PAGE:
(By Todd Wasserman)
“While we’ve established that an ad with no Likes is an embarrassing failure, it’s also true that an ad with a lot of interaction from the wrong people is a waste of pixels. Lucky for you, Twitter and Facebook both have sophisticated turnkey programs that let you target users by demographic, location and affinities, among other variables.“
If a tree falls in the forest, it’s debatable that anyone hears it. When your ad fails on Facebook, though, there’s no confusion. It was a dud.
A lack of interaction tells the tale. Clearly you paid good money to expose lots of people to this particular piece of content, but most gave it little mind.
That doesn’t have to be the case. There are people who do nothing but study the performance of social advertising all day. We talked to some and gleaned a few insights. If you want to run an ad with a halfway decent chance of getting a social lift, check out these pro tips.
1. Think About Who You Are Targeting
While we’ve established that an ad with no Likes is an embarrassing failure, it’s also true that an ad with a lot of interaction from the wrong people is a waste of pixels. Lucky for you, Twitter and Facebook both have sophisticated turnkey programs that let you target users by demographic, location and affinities, among other variables.
For instance, say you wanted to target all the feta cheese fans in New Jersey. Facebook lets you do just that.
As Peter Goodman, VP of Social.com at Salesforce.com, notes, a successful social media ad program relies on good customer data. Who is really buying your products? What are they interested in? “You really need to start to think more deeply about these amazing targeting features,” he says. “Concentrate on the demo you know are going to work and then build that out to scale.”
How to do that? Back in March, Facebook released Lookalike Audiences, a program that uses Facebook’s data to identify people who aren’t currently fans of your site, but who have similar characteristics to your fans.
2. Not Every Ad Has to Be Social
Take a look at most advertising you see. Is it something you would want to pass on to a friend? No. That’s because most ads are not entertaining in themselves, but are either formulated to propose a call to action or as a branding exercise. “If you think of the typical ad with the shot of the car driving on the mountain against the sunset, there’s nothing particularly social about it,” says David Berkowitz, CMO of the marketing agency MRY. “You have to consider if there’s anything social about it.”
There doesn’t have to be. A very targeted ad with a call to action will be social because people seeing the ad are in the market for the product or service. Similarly, a branding ad might go over well with rabid fans of the brand.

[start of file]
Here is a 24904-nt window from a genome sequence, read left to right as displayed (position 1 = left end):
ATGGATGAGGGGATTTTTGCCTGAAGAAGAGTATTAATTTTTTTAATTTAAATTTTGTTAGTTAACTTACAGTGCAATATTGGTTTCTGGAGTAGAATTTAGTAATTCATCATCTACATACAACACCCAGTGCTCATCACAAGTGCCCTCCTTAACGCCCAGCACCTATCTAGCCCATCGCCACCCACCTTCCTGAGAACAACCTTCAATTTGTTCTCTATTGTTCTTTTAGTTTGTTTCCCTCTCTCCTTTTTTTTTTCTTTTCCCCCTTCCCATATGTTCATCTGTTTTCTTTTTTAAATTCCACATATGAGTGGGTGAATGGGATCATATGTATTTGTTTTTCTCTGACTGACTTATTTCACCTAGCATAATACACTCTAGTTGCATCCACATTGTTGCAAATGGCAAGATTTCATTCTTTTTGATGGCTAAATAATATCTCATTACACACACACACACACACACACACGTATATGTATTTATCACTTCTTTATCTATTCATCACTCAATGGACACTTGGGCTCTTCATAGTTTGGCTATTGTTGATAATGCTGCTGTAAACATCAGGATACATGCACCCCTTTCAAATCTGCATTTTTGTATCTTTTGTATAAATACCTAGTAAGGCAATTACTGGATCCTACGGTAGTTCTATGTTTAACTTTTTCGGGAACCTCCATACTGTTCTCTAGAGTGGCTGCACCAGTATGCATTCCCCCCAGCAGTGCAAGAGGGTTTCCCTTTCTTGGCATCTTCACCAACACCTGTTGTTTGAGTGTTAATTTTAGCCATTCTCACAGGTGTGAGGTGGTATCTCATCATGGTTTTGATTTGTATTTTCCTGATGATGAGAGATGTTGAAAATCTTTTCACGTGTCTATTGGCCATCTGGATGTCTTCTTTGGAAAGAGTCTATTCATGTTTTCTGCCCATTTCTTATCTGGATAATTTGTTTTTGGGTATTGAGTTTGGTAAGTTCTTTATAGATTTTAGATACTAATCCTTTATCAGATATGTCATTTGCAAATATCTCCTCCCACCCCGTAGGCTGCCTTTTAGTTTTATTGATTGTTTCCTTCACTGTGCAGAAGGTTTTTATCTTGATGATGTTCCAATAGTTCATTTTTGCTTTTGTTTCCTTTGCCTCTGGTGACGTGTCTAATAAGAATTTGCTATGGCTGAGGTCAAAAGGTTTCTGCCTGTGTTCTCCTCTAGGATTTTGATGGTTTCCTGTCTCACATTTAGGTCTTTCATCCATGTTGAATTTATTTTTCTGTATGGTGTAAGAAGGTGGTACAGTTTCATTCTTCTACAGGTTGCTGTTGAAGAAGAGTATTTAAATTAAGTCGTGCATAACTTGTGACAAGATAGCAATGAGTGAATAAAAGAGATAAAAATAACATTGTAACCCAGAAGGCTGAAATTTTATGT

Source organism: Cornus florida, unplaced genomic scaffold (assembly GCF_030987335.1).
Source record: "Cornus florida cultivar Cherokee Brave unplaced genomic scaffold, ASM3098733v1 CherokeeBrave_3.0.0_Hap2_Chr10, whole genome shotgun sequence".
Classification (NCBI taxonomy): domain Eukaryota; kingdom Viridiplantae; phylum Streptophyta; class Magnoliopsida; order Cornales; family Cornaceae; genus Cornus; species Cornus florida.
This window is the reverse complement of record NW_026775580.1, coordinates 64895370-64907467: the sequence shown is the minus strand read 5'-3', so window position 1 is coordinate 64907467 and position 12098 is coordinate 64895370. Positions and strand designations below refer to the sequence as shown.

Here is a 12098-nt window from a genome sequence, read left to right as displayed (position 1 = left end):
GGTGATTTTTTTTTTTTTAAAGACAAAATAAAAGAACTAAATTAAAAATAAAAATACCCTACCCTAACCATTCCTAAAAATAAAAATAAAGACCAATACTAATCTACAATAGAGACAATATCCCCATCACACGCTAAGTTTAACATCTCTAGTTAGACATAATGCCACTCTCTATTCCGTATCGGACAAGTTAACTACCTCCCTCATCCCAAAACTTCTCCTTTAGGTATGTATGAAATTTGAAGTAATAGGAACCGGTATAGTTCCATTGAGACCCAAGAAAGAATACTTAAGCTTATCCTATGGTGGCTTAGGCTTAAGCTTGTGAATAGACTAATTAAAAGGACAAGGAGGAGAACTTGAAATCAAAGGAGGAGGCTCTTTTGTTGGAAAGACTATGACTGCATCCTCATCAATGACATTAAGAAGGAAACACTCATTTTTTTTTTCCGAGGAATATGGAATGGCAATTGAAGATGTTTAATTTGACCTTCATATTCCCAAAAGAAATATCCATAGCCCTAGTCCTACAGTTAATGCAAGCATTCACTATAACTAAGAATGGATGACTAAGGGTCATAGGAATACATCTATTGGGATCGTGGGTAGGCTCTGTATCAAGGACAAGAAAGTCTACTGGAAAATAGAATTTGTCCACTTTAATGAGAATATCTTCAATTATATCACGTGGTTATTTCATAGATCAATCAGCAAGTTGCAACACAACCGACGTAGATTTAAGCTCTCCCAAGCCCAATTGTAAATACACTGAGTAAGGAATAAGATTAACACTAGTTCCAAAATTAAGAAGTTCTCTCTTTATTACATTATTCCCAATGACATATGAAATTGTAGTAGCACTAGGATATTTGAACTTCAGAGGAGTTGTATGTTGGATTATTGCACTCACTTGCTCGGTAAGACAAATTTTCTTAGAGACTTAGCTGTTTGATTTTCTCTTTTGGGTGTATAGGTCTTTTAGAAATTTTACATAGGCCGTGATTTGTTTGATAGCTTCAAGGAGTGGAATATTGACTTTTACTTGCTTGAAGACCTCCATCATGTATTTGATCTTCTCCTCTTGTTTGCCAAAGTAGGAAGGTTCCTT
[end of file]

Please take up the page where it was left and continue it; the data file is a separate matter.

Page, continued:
Jimmy Kimmel notwithstanding, creating a viral video, though, is nearly impossible, Berkowitz says. Jim Squires, director of ad product marketing at Facebook, says that video probably wouldn’t do much for your business anyway. “Stay on point,” he says. “Funny cat videos may pull likes, but they won’t help you achieve a business objective. Make sure you’re crisp on the business objective—as you would be for any ad campaign—and create content that is relevant and supports your story.”
3. Social Ads Don’t Have to Look Like Ads
Facebook’s Promoted Posts and Twitter’s Promoted Tweets look more like communication with consumers than ads. That’s by design. The top social networks are pushing a native advertising experience, which translates roughly to branded content.
“Take the time to do great creative—asset planning and creation is often overlooked for this new medium,” says Squires. “Sharing thoughtful, timely, iconic pieces is important, since it’s being seen alongside compelling content from friends and family.” At Facebook, they call these interactions “stories.” Squires says marketers should think of them the same way: “Tell stories—people remember stories, not facts.”
Sometimes social ads don’t even need to be ads. Berkowitz points to the Audi Instagram feed as an instance of non-advertising advertising. “Almost every image has an Audi logo in it,” he says. “And there are thousands of interactions with each post.”
4. Optimize for Mobile
Obviously, a desktop-first model for advertising won’t work in a world in which Facebook’s mobile ad revenues are on track to supplant its take from desktop. How do you make sure your ad works as well on a phone or tablet as it does on the web? Says Squire: “Make sure posts are succinct—your key point should be made in the first 90 characters—and ensure that any photo or video works well on mobile.
“Opinion pieces of this sort published on RISE Networks are those of the original authors and do not in anyway represent the thoughts, beliefs and ideas of RISE Networks.”
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